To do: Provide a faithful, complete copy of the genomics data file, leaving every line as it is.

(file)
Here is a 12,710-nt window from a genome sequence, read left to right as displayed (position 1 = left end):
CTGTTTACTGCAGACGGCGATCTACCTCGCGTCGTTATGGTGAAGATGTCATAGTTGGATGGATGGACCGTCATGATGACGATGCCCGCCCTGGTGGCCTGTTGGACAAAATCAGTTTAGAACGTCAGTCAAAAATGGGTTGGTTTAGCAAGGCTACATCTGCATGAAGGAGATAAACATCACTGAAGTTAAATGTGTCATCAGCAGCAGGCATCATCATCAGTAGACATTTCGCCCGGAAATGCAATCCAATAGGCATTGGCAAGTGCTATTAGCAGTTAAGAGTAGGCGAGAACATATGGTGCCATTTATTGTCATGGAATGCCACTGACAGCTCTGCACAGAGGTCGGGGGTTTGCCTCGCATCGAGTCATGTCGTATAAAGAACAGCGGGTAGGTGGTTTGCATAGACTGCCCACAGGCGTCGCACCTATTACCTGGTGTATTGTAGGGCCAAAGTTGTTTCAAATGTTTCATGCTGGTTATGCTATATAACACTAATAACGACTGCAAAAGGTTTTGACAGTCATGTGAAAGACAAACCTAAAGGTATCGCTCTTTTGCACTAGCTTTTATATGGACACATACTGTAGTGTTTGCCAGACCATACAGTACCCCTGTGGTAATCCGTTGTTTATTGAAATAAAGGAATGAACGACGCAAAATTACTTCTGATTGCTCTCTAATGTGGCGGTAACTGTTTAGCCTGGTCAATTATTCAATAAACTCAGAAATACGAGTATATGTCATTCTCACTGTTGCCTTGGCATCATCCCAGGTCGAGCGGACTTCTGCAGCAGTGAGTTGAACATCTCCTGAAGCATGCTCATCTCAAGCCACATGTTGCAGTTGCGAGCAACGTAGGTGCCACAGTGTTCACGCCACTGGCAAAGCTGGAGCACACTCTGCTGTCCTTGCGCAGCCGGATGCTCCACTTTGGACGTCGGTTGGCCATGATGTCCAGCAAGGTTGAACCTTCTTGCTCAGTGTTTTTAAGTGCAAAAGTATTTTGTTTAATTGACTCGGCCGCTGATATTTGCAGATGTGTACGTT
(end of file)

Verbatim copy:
Here is a 12,710-nt window from a genome sequence, read left to right as displayed (position 1 = left end):
CTGTTTACTGCAGACGGCGATCTACCTCGCGTCGTTATGGTGAAGATGTCATAGTTGGATGGATGGACCGTCATGATGACGATGCCCGCCCTGGTGGCCTGTTGGACAAAATCAGTTTAGAACGTCAGTCAAAAATGGGTTGGTTTAGCAAGGCTACATCTGCATGAAGGAGATAAACATCACTGAAGTTAAATGTGTCATCAGCAGCAGGCATCATCATCAGTAGACATTTCGCCCGGAAATGCAATCCAATAGGCATTGGCAAGTGCTATTAGCAGTTAAGAGTAGGCGAGAACATATGGTGCCATTTATTGTCATGGAATGCCACTGACAGCTCTGCACAGAGGTCGGGGGTTTGCCTCGCATCGAGTCATGTCGTATAAAGAACAGCGGGTAGGTGGTTTGCATAGACTGCCCACAGGCGTCGCACCTATTACCTGGTGTATTGTAGGGCCAAAGTTGTTTCAAATGTTTCATGCTGGTTATGCTATATAACACTAATAACGACTGCAAAAGGTTTTGACAGTCATGTGAAAGACAAACCTAAAGGTATCGCTCTTTTGCACTAGCTTTTATATGGACACATACTGTAGTGTTTGCCAGACCATACAGTACCCCTGTGGTAATCCGTTGTTTATTGAAATAAAGGAATGAACGACGCAAAATTACTTCTGATTGCTCTCTAATGTGGCGGTAACTGTTTAGCCTGGTCAATTATTCAATAAACTCAGAAATACGAGTATATGTCATTCTCACTGTTGCCTTGGCATCATCCCAGGTCGAGCGGACTTCTGCAGCAGTGAGTTGAACATCTCCTGAAGCATGCTCATCTCAAGCCACATGTTGCAGTTGCGAGCAACGTAGGTGCCACAGTGTTCACGCCACTGGCAAAGCTGGAGCACACTCTGCTGTCCTTGCGCAGCCGGATGCTCCACTTTGGACGTCGGTTGGCCATGATGTCCAGCAAGGTTGAACCTTCTTGCTCAGTGTTTTTAAGTGCAAAAGTATTTTGTTTAATTGACTCGGCCGCTGATATTTGCAGATGTGTACGTT